Joe Biden’s team is making a special push in the closing days of the presidential campaign to find and motivate Democrats who voted in 2012 but stayed home in 2016, hoping he gets a crucial boost from this inconsistent group of supporters.

“They’re being very strategic. More strategic than the Clinton campaign was in 2016,” said Donna Brazile, a Biden ally and former head of the Democratic National Committee, who noted that the campaign has asked her to focus on these voters.

The effort reflects a broader reality for Democrats: Many of the voters who were energized to come to the polls for Barack Obama did not turn out for Hillary Clinton, contributing heavily to her loss. Now the party wants to do all it can to ensure that this year’s election resembles those in earlier years more than the one in 2016.

“You have to go back to those states and grab those people — they’re the easy catch,” Brazile said. She noted that they already cast a ballot for Biden when he was Obama’s running mate.

Relatively few undecided voters remain in the final stretch of an election that has electrified people on both sides. That is prompting both campaigns to redouble their efforts to find any remaining voters they can still mobilize.

Biden’s effort includes digital targeting, phone calls and, in some places, in-person visits. Becca Siegel, the campaign’s chief analytics officer, said that because many reliable Biden voters have already cast their ballots early, the campaign is freer to focus on less likely voters, something it has been doing particularly in the past two weeks.

“We can turn our attention to the lower-and-lower-propensity voters,” Siegel said.

By the end of September, requests for absentee ballots had already surpassed 2016 levels in nearly every state, according to a Washington Post analysis. In many swing states, surveys show that the early ballots have favored Democrats, although Republicans have narrowed the gap in some places in recent days.

More than 70 million ballots have been cast so far this year, and the data suggests that only a limited number of 2012 voters are still sitting on the sidelines. But in a race that could be close, even small groups of voters could sway the outcome.

In battleground states, White non-college-educated voters — a group that buoyed Trump in 2016 — are about 16.5 million votes behind their 2016 total turnout, according to data complied by Tom Bonier, CEO of TargetSmart, a Democratic voting data firm.

In contrast, White college-educated voters and voters of color, who tend to be part of Biden’s coalition, are collectively only 7.4 million behind their 2016 turnout.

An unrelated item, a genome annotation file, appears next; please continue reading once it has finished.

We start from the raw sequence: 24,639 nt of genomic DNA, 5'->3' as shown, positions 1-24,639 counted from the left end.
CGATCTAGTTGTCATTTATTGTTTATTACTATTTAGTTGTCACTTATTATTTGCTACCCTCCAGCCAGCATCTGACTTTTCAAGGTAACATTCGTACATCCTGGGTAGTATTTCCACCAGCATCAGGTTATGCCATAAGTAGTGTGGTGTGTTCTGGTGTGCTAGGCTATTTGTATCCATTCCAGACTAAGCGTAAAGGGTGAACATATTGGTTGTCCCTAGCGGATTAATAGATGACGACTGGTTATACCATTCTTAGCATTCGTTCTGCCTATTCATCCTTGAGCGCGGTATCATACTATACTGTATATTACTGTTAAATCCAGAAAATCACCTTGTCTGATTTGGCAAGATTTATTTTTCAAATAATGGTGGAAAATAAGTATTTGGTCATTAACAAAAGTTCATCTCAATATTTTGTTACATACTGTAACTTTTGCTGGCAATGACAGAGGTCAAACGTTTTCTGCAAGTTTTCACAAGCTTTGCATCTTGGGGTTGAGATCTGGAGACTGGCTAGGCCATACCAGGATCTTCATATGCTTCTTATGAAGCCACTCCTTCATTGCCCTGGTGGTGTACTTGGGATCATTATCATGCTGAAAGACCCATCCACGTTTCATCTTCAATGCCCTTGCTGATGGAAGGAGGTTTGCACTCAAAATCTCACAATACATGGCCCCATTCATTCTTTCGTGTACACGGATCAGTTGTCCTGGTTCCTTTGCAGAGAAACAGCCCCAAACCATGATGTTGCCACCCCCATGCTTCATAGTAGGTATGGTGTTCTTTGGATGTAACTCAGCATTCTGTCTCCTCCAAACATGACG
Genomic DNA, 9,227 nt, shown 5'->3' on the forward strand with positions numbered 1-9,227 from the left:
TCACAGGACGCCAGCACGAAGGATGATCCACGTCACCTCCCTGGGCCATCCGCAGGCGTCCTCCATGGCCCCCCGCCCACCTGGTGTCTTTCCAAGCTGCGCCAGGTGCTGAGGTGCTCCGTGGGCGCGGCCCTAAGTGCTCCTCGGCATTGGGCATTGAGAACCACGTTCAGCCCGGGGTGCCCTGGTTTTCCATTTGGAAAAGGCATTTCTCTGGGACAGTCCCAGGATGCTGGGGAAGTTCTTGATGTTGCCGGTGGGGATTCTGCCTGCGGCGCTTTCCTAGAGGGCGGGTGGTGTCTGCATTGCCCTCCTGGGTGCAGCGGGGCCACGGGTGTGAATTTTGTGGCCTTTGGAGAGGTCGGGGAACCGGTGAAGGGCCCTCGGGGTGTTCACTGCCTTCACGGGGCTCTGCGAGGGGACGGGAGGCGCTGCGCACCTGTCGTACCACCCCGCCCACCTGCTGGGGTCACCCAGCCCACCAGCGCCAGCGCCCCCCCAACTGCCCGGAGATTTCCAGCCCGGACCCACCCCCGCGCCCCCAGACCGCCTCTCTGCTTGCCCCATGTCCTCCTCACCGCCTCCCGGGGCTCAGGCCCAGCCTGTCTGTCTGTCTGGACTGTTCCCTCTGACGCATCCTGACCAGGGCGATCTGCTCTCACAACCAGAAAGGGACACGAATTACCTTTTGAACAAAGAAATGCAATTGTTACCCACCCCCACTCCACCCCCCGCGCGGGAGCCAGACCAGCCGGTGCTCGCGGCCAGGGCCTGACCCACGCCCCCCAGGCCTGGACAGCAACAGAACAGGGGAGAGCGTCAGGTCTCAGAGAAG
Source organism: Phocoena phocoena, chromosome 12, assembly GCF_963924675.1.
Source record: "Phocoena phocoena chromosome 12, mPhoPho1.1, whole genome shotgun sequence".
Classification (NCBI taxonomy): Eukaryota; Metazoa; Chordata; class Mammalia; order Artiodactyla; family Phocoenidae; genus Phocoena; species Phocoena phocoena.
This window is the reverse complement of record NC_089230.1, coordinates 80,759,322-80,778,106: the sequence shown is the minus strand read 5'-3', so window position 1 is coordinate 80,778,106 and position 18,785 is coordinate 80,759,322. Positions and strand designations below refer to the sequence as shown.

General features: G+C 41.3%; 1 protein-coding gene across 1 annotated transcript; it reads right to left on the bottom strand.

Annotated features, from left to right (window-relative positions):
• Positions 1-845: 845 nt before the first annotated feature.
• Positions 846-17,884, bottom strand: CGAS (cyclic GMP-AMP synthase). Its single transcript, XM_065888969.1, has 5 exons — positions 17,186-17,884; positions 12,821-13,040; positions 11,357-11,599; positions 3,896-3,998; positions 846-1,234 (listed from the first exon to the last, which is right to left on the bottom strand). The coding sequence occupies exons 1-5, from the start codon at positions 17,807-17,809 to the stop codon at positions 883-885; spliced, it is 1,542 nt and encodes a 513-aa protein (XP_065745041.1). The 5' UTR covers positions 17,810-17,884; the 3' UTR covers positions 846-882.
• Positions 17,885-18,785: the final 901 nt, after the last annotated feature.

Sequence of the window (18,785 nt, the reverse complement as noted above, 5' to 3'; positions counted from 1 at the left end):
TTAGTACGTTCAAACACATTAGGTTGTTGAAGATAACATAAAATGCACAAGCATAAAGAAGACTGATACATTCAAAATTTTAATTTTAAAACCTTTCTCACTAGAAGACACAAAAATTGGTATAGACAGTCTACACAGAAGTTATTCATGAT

“There were voters who stayed home in 2016 for a variety of reasons, but for the most part those reasons have been remedied,” Bonier said, noting that some voting restrictions have been eased and that Democrats are less complacent this time.

Trump’s campaign contends that huge chunks of his voters are prepared to cast ballots on Election Day, which it says will allow them to surpass the Democrats.

The Trump campaign asserts that a good number of the president’s supporters also stayed home in 2016, even though he managed to pull off a win.

His reelection team has put much of its grass-roots organizing effort — estimated to cost more than $250 million — into finding and mobilizing Trump supporters who did not vote last time, with large voter registration pushes in states including Minnesota, Pennsylvania and Florida.

The president’s large rallies play into that strategy, the campaign says.

“Usually about 30 percent of the people who register for the rallies are not Republican, and a similar percentage are people who did not vote in 2016,” said Trump campaign spokesman Tim Murtaugh. And after each rally, Trump campaign volunteers or staff members reach out to those voters to encourage them to go to the polls.

While Biden’s team is not holding big rallies because of the pandemic, it is deploying top surrogates such as former president Barack Obama to talk to voters who sat out in 2016, including Black voters and young voters, according to the campaign.

Part of Obama’s message is aimed at voters who supported him in the past but have lost their enthusiasm because the country did not change as much as they had hoped.

“If we don’t get a hundred percent — we just get 50 percent of what we want — then that’s good,” Obama told voters in Florida recently. “And then we keep on going, we vote some more, and then we get more done.”

Obama is set to have his first joint appearance on the campaign trail with Biden on Saturday in Michigan. He has already made stops in Florida and Pennsylvania.

Though the specific effort to turn out 2012 voters is relatively recent for Biden’s team, the campaign has been making an effort since the summer to tailor a message to lower-frequency voters, said Celinda Lake, a pollster for the campaign.

Lake found that many of those voters were unaware of Biden’s views on climate change, his support for the Black Lives Matter movement and his economic proposals.

In his closing ads, Biden has hit on some of those themes. “This is Joe Biden. Black lives matter. Period. I’m not afraid to say it,” the former vice president says, looking straight into the camera during one spot released Tuesday.

Another ad that has been particularly effective with the group, Lake said, features a group of Black men chatting in barber shop.

“I’m not going to agree with everything that anyone says,” a man identified as Nate says in the spot. “But who do I trust my children’s future to? I trust Joe Biden more than anyone else.”

Michael Scherer contributed to this report.